A friend sent me a link to TED Talks and the concept of LIQUID LEAD DANCING which questions the concept of stronger, taller, masculine men leading the weaker sex across the dance floor.
If you are unfamiliar with ‘liquid lead dancing” as espoused by Trevor Copp and Jeff Fox, take a look at the TED Talks video which I am having a heck of a time embedding in my blog. Rather than shoot myself, it would less bloody if you were to take a moment and go to Google. Your key words are ‘TED Talks liquid lead dancing’ I’ll also post video on my Facebook page.
In a “liquid lead,” the partners take turns. One partner and then the other seamlessly takes the lead on the dance floor. Instead of listening to one long monologue, the dance is more of a conversation between two equal people. In terms of gender equality, this more balanced approach is counter to the outdated convention that men lead and women follow.
My experience on the dance floor has been mixed. With a good partner, I am more than happy to follow. But with a poor partner (typically one who dances, emboldened by alcohol, only at weddings and bar mitzvahs) dancing is less enjoyable. Too often, shuffling about in a vacuum and lacking leadership, I have heard my partner disparagingly hiss, “If you want to lead, LEAD!”
Mistakenly I assumed that most women had dancefloor experiences similar to mine. No so. Running this video and my experience past my daughters, they struggled to know what I was talking about. Their lack of context could be attributed to their youth. Maybe they were never part of the slow dance generation: maybe the issue only pertains to women of a certain age.
And given my age and gender, when my partner would confront me with my pushy, unladylike behavior, I would give in. Biting my lip, I would silently think, “If you knew how to lead, I would happily follow!”
Copp and Fox think that that model of she cant be taller or bolder… he dictates and she reacts is part of outdated, gender training. “When we dance with a consciousness, we are taking care of each other.”
Watching the video, I was reminded of watching Tango on the Southbank during my London years. This year’s tango festival is April 28 -May 1. (Book you flights today! A shame if you miss it because you dallied.) In addition to formal tango workshops and competitions, dancing the tango is on-tap for passersby’s. Its a Flashmob sort of thing in that a group of strangers gather together in a public space to perform and then suddenly disperse.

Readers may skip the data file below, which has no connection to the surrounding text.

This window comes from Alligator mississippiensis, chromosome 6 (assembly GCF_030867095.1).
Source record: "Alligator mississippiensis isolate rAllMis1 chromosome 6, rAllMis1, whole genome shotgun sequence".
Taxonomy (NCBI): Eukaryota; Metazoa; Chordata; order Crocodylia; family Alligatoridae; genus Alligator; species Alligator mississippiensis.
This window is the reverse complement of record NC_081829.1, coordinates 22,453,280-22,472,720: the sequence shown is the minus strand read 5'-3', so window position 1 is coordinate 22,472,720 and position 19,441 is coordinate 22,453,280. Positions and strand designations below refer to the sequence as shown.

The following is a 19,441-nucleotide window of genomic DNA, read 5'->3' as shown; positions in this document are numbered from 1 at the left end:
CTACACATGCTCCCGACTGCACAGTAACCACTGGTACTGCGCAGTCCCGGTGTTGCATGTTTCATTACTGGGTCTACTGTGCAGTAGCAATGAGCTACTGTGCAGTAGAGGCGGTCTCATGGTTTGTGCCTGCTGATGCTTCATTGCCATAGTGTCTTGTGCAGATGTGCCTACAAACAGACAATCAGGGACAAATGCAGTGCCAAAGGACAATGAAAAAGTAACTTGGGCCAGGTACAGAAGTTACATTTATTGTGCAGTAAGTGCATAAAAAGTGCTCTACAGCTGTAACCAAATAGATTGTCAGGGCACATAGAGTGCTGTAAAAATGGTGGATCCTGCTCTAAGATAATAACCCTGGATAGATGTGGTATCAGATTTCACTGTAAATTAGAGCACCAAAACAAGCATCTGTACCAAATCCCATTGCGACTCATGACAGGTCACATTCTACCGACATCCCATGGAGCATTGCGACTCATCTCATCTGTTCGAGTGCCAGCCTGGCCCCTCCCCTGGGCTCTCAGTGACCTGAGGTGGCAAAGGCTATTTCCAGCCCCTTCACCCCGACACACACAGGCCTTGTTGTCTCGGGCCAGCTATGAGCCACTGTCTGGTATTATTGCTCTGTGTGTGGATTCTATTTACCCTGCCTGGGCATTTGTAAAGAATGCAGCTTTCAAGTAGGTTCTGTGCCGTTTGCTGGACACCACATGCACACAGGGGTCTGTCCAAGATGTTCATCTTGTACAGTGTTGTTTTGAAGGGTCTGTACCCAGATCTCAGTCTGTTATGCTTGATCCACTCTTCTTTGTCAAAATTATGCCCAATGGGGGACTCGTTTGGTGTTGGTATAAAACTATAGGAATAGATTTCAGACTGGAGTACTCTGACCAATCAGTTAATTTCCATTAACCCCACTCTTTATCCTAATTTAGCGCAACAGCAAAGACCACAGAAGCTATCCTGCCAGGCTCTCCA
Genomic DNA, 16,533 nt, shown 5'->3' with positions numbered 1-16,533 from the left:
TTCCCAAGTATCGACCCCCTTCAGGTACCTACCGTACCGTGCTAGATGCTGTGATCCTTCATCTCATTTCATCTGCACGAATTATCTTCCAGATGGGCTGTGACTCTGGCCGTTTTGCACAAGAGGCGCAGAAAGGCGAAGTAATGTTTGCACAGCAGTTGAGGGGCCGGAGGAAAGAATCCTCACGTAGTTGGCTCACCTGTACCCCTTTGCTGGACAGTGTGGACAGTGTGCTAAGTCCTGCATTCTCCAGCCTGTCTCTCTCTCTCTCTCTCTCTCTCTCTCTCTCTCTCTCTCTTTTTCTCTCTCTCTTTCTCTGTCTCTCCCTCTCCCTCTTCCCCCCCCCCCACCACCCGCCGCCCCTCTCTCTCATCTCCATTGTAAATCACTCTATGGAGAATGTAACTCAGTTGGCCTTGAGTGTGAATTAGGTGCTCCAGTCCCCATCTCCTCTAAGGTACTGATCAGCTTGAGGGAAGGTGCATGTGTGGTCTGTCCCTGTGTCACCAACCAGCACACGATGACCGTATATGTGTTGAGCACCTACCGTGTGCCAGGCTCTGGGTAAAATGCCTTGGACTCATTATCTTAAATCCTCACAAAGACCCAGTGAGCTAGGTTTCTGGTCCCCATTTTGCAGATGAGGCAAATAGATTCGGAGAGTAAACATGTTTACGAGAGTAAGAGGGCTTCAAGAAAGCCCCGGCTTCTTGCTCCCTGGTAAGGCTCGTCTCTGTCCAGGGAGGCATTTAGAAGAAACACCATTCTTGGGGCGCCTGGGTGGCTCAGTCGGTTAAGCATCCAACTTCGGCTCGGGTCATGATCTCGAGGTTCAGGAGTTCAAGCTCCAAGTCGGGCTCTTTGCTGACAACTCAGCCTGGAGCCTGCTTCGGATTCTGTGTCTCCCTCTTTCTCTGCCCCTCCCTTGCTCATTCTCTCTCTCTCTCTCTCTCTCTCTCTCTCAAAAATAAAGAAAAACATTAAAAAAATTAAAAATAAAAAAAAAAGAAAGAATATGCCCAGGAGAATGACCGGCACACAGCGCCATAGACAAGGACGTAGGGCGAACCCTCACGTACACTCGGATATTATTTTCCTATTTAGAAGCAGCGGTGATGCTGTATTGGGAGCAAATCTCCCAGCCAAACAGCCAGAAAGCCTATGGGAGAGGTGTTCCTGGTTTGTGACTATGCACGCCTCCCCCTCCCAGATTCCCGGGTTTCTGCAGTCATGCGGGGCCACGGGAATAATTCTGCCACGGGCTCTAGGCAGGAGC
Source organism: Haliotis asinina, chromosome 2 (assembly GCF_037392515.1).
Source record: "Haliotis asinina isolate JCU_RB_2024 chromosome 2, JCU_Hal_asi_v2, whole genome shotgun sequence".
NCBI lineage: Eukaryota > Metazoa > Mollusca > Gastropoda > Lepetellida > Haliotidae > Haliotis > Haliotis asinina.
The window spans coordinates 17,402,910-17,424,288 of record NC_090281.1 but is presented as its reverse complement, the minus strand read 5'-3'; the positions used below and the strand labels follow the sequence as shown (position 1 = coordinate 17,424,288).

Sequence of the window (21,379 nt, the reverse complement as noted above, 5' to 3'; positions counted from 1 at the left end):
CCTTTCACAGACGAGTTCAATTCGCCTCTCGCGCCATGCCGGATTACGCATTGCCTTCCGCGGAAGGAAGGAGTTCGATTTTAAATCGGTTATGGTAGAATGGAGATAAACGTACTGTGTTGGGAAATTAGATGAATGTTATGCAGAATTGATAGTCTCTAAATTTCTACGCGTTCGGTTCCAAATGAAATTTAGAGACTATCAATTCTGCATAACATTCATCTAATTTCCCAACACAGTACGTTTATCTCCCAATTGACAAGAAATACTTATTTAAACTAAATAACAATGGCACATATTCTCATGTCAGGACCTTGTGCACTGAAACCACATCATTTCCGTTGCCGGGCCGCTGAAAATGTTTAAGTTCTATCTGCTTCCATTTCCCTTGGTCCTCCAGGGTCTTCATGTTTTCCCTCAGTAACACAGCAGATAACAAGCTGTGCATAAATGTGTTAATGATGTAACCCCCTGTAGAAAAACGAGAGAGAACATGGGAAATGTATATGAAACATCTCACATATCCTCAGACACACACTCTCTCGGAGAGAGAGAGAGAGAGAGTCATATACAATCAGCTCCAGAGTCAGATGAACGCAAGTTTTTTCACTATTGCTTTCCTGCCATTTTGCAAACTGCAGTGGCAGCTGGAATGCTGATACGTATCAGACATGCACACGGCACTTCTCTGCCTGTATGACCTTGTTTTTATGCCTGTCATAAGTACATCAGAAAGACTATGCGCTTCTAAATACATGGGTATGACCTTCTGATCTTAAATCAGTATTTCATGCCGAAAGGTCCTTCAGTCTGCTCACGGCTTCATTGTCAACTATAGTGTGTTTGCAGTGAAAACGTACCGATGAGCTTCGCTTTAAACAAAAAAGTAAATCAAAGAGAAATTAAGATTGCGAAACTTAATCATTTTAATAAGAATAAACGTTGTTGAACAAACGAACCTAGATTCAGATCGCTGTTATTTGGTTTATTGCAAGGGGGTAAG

Far from the glitz, athleticism and professionalism of “Dancing with the Stars,” Tango aficionados and passerby’s gather on the Southbank to dance in the afternoon. It is a mixed group of ages and abilities. Novices equal the number of the trained dancers. Sweat suits hold their own against those dressed to impress. Dancing on the Southbank feels like a group-hug.
Prior to the common folk coming to the floor, the musicians take their place, and a professional couple steps on the court. The most amazing dance I’ve ever seen (and one in keeping with the notion of liquid dancing) had the couple standing yards and yards apart.
When the music started, the couple (Tango stepping on their own) moved closer together and then back. The partners continued the pattern of advance and retreat while incrementally moving closer with each advance. As the music concluded, the couple touched. Their touch was not a passionate embrace; rather, it was just a touch – a signal: Let’s begin! Everything prior to that touch was flirtatious foreplay. That was dance!
Closer to home, closer to a small town, politicized population, we talk about crossing the great divide. I’m thinking that Contra Dancing is the answer. If you don’t know contra dancing, it is sort of like square dancing, but instead of forming a square, the dancers form two lines facing one another. The musicians play; the caller calls; and the dancers follow, but with the completion of each figure, one line moves left and each dancer faces a new partner. The West Custer County Library has a Contra Dancing DVD or you can check it out online thanks to Google.
If anyone wants to give it a go, get in touch.